ADHD Sex Drive: Do Medications Help or Hurt?

Filed Under: Side Effects of ADHD Meds, ADHD Expert Tips, Sex and ADHD, ADHD and Relationships, ADHD Dating

Q:

"Do the drugs used to treat attention deficit hyperactivity disorder (ADD/ADHD) cause side effects that improve or negatively affect an adult's libido, or interest in sex?"

ADHD drugs and medicine
A:

There is no formal or published research that I am aware of that addresses the question of how medication affects the level of interest an adult with attention deficit hyperactivity disorder )(ADD/ADHD) has for sex, just anecdotal experience of practitioners. In general, people see one of two opposite responses. By far, the most commonis that sex becomes better because the ADDer isn’t distracted in the middle of making love. Medication helps patients -- men and women -- focus, pay attention, suppress distractions, and stay in the moment.

The other side effect of ADD/ADHD medication affects males only. Sex drive and the ability to maintain an erection are impaired presumably due to the mild to moderate serotonergic effects of both methylphenidate and especially amphetamine. Impotence is not uncommon with alpha-2 agonists, such as clonidine and guanfacine and, when coupled with the serotonin effects of amphetamine, is often the reason (along with severe dry mouth) that adult males stop taking guanfacine. Adult male patients who do well on amphetamine, not methylphenidate, have to plan for sexual activity by forgoing medication prior to anticipated sexual activity. Drugs like Viagra help, if the patient can get an erection to begin with.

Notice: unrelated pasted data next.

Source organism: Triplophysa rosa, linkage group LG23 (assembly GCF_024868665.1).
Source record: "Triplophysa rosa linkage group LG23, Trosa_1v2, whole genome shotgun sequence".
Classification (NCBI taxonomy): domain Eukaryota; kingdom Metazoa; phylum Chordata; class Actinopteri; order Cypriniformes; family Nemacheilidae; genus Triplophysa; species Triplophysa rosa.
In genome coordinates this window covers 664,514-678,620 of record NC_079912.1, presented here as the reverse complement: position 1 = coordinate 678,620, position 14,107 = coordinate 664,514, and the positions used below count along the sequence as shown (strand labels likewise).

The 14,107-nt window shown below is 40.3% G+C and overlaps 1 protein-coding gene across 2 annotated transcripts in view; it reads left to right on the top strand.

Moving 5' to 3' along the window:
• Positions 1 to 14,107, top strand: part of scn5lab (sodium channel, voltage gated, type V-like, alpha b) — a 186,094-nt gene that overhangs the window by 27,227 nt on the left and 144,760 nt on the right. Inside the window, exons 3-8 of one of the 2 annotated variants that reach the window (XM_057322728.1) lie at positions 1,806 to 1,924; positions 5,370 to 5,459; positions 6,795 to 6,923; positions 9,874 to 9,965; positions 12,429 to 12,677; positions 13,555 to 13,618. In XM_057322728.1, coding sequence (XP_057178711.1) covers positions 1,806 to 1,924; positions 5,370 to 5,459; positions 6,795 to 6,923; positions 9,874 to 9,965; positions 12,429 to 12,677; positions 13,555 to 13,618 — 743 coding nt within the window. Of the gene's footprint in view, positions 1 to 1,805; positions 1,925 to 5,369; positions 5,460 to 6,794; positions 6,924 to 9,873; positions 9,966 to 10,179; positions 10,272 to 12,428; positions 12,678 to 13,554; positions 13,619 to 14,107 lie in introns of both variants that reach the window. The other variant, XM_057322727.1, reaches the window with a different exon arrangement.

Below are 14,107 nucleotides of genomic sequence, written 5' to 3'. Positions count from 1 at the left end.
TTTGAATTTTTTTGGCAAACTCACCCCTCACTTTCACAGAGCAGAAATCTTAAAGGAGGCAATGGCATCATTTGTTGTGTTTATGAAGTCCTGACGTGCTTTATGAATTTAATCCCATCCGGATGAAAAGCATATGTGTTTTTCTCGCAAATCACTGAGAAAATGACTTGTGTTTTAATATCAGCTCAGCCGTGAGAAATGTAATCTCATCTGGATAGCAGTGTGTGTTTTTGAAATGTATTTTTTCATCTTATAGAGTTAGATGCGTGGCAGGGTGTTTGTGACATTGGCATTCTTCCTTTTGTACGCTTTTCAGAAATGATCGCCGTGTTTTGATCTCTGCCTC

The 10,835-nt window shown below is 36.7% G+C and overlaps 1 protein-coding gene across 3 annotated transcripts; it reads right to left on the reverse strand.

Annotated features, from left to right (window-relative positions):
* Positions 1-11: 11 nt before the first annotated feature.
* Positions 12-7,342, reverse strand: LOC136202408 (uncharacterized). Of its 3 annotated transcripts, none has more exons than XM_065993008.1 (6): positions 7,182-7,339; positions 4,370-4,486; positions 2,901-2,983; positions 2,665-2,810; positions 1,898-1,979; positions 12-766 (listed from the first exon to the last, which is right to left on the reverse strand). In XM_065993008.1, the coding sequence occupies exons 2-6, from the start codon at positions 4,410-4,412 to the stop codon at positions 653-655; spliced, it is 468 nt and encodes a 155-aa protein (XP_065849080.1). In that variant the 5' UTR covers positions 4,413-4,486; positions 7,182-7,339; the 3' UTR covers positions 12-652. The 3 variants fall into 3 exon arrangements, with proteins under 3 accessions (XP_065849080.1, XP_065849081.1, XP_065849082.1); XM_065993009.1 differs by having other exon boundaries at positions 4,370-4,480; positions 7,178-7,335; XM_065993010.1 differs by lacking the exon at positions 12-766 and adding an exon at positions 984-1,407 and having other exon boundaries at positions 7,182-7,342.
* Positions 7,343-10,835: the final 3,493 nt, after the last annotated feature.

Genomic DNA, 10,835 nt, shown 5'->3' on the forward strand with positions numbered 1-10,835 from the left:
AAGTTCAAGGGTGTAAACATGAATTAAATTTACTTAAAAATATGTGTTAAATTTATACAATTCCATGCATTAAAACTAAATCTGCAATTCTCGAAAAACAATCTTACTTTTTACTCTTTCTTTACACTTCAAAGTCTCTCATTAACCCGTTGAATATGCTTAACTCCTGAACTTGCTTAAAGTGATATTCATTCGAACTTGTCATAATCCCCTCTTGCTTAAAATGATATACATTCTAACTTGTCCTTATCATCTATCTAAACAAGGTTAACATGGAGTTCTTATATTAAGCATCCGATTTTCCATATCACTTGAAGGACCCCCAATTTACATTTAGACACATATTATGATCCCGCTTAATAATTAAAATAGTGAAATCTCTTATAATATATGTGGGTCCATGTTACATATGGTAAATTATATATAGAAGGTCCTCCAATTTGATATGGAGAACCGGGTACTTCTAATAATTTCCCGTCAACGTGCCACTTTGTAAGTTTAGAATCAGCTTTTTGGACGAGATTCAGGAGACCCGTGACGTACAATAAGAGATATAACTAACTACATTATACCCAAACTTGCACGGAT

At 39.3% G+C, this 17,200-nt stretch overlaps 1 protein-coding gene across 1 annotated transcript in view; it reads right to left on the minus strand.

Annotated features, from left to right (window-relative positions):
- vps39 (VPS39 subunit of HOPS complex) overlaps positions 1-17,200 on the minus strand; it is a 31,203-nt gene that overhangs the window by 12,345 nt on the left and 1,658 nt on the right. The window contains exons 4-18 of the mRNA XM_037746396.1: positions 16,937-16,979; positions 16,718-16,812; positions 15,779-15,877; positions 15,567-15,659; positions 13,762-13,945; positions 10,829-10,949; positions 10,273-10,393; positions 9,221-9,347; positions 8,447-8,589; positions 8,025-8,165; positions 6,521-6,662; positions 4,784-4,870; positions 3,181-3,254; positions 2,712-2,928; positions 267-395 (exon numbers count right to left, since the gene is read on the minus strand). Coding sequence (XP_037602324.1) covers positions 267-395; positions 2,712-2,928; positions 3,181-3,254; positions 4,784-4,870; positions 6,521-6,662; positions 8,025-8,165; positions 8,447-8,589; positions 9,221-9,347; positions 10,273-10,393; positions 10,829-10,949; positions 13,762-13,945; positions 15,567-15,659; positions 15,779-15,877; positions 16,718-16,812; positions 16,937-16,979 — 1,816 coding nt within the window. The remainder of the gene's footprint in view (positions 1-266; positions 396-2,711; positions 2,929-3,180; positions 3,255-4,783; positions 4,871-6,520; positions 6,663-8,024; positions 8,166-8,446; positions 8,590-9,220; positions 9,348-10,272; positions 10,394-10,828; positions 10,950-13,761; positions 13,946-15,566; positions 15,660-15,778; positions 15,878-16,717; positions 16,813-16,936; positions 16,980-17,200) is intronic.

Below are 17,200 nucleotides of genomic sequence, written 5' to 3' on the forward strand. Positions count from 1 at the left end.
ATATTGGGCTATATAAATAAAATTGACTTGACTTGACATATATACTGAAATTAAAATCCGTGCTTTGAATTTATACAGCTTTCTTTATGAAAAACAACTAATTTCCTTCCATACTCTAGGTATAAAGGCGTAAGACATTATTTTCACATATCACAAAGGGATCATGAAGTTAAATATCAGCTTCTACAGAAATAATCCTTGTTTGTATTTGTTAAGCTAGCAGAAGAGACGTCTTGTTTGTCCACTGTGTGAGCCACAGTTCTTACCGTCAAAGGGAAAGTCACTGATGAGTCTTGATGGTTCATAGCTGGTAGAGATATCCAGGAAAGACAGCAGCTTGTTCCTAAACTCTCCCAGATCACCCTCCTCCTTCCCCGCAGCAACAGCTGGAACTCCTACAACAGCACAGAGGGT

ADDitude does not provide medical advice, diagnosis, or treatment. The material on this web site is provided for educational purposes only. See additional information.

Dr. Bill Dodson is a board-certified adult psychiatrist who has specialized in adults with ADHD for the last 23 years. He has written on how the basic research on ADHD can be applied to everyday clinical practice.

Dr. Dodson is currently in private practice in Denver, Colorado. He is a Life Fellow of the American Psychiatric Association and was the 2006 recipient of the Maxwell J. Schleifer Distinguished National Service Award for his work with people with disabilities. His upcoming book is titled, What You Wished Your Doctor Knew About ADHD.

 
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ADDitude does not provide medical advice, diagnosis, or treatment. The material on this web site is provided for educational purposes only. See additional information.
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